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Symzonia; Voyage of Discovery, by Adam Seaborn (pseud. John Cleves Symmes?), [1820], at

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Hurricane off the Isle of France.—Its consequences.—Death of Mr. Slim.

We were now to windward off the Isles of France and Bourbon, and nearly up with the land. This tract of ocean is the scene of the most violent hurricanes which are experienced on the external world, and it was our lot to encounter one of the most terrific.

A sudden change of the wind from S. E. to N. W. warned me of the coming storm. The ship was promptly secured for a gale; as much of the water which had been stowed on deck, was secured below, as the consumption of provisions had grade room for; the top gallant yards and masts were struck; booms sent down from the yards, dead-lights secured, and every precaution taken to weather out the gale without damage. I never experienced a more awful tempest. The wind blew for some time

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with such violence as to make the face of the sea quite level, the pressure of the atmosphere, combined with its rapid motion, being so great as to prevent the swell from rising. The ship, under bare poles, drove broadside to the wind, nearly on her beam ends. When the violence of the first onset abated, the sea rose with a swell of full twenty feet perpendicular elevation. Having a strong vessel, although she was very deeply laden, I did not mind this much; but when the wind chopped round to the S. W., a heavy gale, bringing with it a large sea across the swell which the Northwester had produced, our situation was not devoid of danger. The tops of the waves, blown off by the wind, flew like the spray of a waterfall, and filled the air with water as high as the mast head while the waves, curled and lashed into foam by the whistling blast, gave the whole face of the ocean the appearance of one immense cataract. The vessel, assailed by the crossing sea from two points at once, laboured excessively, and was fairly drowned with water. She frequently plunged the bowsprit quite out of sight beneath the wave, and had it

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not been of unusually firm construction, it must have gone to pieces.

Night set in without any abatement of the hurricane, and served but to heighten the terror of its effects. The water in this part of the world, being charged with animalculæ or phosphoric matter, assumed in the darkness of the night, the appearance of a sea of liquid are, boiling and whirling with ceaseless agitation. A poet would not need a better type from which to describe the infernal lake provided for the wicked.

Happily we rode out the storm until nearly day-light, when the gale having abated, and there being every indication of more moderate weather, I went to my cabin to put on dry clothes, and left the deck in charge of Mr. Boneto, to whose watch Mr. Slim was now attached. I had not been long below when a violent shock, like that of a ship striking her side against a floating wreck, induced me to hasten back. I found my people in the greatest alarm, and the repeated blows, which made every timber in the ship tremble, were indeed sufficient cause of apprehension. I soon discovered the difficulty. The lashings of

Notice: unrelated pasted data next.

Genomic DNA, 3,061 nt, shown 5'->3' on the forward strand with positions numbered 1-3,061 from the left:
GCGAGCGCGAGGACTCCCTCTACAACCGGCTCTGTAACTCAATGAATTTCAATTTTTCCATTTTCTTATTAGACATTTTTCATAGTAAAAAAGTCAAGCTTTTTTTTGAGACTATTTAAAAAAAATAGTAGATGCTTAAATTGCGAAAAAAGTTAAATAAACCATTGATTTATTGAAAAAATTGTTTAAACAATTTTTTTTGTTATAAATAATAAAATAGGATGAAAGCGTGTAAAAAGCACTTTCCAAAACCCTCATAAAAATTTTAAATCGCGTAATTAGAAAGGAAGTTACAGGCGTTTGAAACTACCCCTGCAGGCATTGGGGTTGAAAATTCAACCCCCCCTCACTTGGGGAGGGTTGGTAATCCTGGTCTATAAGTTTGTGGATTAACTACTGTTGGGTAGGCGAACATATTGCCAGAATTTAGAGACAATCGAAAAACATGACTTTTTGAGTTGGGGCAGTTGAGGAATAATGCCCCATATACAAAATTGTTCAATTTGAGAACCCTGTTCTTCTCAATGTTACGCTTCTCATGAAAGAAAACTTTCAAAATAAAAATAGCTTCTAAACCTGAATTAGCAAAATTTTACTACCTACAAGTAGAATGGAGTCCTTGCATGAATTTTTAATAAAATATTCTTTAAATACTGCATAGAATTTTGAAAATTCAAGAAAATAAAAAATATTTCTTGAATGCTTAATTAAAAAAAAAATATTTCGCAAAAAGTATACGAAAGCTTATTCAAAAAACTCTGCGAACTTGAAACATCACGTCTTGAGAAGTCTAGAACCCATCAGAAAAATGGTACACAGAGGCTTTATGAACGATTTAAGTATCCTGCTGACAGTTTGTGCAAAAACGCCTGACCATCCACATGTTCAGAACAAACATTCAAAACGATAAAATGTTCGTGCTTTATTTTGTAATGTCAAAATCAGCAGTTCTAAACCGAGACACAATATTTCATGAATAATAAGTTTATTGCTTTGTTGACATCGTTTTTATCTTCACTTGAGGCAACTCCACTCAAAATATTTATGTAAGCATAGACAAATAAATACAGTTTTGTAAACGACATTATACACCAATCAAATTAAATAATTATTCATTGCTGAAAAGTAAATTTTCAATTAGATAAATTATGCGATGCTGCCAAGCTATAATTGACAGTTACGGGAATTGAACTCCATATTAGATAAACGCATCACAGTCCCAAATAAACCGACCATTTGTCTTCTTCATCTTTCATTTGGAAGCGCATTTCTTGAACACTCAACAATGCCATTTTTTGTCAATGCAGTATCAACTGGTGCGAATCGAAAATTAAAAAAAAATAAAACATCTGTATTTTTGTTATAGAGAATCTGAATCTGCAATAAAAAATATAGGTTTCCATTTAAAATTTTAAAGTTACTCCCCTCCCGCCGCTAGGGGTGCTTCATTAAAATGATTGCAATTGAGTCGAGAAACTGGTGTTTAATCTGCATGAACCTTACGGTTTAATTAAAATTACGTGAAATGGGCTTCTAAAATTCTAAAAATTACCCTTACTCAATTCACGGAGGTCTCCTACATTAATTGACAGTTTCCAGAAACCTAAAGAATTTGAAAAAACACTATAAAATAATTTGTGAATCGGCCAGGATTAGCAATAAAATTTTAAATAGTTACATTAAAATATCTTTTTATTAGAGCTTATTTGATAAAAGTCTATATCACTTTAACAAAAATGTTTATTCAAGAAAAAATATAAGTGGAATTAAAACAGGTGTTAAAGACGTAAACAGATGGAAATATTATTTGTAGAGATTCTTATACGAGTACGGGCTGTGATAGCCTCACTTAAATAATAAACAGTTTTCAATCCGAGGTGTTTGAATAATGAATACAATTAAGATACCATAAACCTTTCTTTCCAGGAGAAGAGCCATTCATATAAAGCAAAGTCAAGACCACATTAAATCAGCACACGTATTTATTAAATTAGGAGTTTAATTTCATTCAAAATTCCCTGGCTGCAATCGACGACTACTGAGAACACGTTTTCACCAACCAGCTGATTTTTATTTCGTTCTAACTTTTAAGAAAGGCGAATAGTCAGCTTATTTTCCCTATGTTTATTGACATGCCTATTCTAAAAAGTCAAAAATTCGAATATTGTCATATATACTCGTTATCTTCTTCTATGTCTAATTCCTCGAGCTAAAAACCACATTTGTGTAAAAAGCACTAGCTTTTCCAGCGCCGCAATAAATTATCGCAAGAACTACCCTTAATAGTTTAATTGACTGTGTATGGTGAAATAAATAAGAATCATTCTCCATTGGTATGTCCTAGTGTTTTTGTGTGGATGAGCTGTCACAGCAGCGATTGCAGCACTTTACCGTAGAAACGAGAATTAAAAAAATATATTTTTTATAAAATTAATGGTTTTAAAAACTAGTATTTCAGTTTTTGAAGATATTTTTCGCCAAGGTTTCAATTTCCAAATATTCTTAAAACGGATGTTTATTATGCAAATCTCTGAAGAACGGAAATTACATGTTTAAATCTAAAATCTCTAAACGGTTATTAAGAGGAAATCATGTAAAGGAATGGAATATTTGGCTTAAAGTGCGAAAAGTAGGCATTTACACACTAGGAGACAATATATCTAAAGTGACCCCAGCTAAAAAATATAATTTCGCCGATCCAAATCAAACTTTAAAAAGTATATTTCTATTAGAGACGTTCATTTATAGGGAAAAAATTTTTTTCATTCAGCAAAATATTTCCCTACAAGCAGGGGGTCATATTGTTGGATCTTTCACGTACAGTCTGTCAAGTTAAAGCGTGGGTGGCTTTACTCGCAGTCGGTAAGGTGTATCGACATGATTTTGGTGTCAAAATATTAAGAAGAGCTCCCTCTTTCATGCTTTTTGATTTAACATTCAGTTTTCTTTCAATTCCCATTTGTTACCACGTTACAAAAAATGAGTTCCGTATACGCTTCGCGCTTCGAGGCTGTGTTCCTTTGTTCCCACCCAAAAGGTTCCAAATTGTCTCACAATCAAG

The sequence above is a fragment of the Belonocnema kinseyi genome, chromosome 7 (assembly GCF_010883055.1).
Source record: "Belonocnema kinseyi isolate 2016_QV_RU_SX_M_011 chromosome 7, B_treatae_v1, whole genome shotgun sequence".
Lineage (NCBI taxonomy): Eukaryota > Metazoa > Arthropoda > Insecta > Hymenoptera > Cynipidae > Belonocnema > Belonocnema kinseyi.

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the starboard paddle port had given way; the port was open, and the shutter was swinging at liberty.

The gale had left a prodigious sea, which rolled the ship so much that at times she appeared to be going quite over. This caused the heavy port shutter, which was thirty feet long by three feet wide, to fly quite open, and then return against the side with frightful violence. It appeared that the lashings had been chafed in consequence of the boxes being badly stowed; and that the weight of the boxes in which were the large bones and all my scientific collections, together with the weight of the cable stowed upon the top of them, had burst open the port, through which the big bones, all my curiosities and ological treasures, as well as the cable, had launched into the sea!

To secure the port, which struck the ship with such force as to threaten to start the plink or fastenings, was an object of deep solicitude to every one. Mr. Slim, for once, was very active and forward. He was evidently filled with apprehension of losing his life, or, what was not less dear to

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him, his share of the cargo; for, instead of looking deliberately about him to see what remedy was practicable, he seized a rope, and sprang into the space between the double sides, probably with the intention of fastening the shutter to the ring bolt, when it should swing to; but, losing his footing on the wet and slippery floor of the inner side, he launched half way out of the port, and as the ship rolled to windward, the slam of the shutter instantly killed him.

There was a sense of grief expressed in every countenance, on this melancholy occasion. Seamen invariably exhibit feeling for the sufferings and misfortunes of their comrades; however vicious and disagreeable they may have been.

The paddle port was, with great difficulty, secured; but without any other essential damage. Fine weather soon returned, and we pursued our course pleasantly towards home.

The remainder of the voyage was marked by no uncommon circumstance. When we approached the coast of America, I called my officers and men together; and

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endeavoured to impress their minds with a strong sense of the importance of profound secrecy in relation to the subject of our voyage, and particularly enjoined upon them the necessity of refraining from liquor, which always makes sailors thoughtless and loquacious.

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